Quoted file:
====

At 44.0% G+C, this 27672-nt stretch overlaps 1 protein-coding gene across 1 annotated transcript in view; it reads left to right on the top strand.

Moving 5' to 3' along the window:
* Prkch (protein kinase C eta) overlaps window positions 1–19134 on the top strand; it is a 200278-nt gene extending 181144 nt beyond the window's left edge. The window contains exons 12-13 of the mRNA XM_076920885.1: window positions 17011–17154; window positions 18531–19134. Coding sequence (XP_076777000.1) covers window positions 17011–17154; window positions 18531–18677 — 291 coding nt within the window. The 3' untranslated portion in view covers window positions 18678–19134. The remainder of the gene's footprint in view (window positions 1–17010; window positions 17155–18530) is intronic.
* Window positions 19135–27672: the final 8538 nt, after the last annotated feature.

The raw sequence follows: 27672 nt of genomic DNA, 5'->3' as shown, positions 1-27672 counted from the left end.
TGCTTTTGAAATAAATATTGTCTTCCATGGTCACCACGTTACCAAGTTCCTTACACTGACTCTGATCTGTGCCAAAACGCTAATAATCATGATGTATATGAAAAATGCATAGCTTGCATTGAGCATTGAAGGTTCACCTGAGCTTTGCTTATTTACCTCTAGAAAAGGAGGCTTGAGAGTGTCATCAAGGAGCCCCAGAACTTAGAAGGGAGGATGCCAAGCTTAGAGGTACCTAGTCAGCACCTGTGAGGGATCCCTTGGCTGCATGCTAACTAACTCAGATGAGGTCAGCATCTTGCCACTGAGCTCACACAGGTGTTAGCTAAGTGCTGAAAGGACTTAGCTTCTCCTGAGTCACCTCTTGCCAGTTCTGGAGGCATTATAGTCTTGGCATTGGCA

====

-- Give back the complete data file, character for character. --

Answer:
At 44.0% G+C, this 27672-nt stretch overlaps 1 protein-coding gene across 1 annotated transcript in view; it reads left to right on the top strand.

Moving 5' to 3' along the window:
* Prkch (protein kinase C eta) overlaps window positions 1–19134 on the top strand; it is a 200278-nt gene extending 181144 nt beyond the window's left edge. The window contains exons 12-13 of the mRNA XM_076920885.1: window positions 17011–17154; window positions 18531–19134. Coding sequence (XP_076777000.1) covers window positions 17011–17154; window positions 18531–18677 — 291 coding nt within the window. The 3' untranslated portion in view covers window positions 18678–19134. The remainder of the gene's footprint in view (window positions 1–17010; window positions 17155–18530) is intronic.
* Window positions 19135–27672: the final 8538 nt, after the last annotated feature.

The raw sequence follows: 27672 nt of genomic DNA, 5'->3' as shown, positions 1-27672 counted from the left end.
TGCTTTTGAAATAAATATTGTCTTCCATGGTCACCACGTTACCAAGTTCCTTACACTGACTCTGATCTGTGCCAAAACGCTAATAATCATGATGTATATGAAAAATGCATAGCTTGCATTGAGCATTGAAGGTTCACCTGAGCTTTGCTTATTTACCTCTAGAAAAGGAGGCTTGAGAGTGTCATCAAGGAGCCCCAGAACTTAGAAGGGAGGATGCCAAGCTTAGAGGTACCTAGTCAGCACCTGTGAGGGATCCCTTGGCTGCATGCTAACTAACTCAGATGAGGTCAGCATCTTGCCACTGAGCTCACACAGGTGTTAGCTAAGTGCTGAAAGGACTTAGCTTCTCCTGAGTCACCTCTTGCCAGTTCTGGAGGCATTATAGTCTTGGCATTGGCA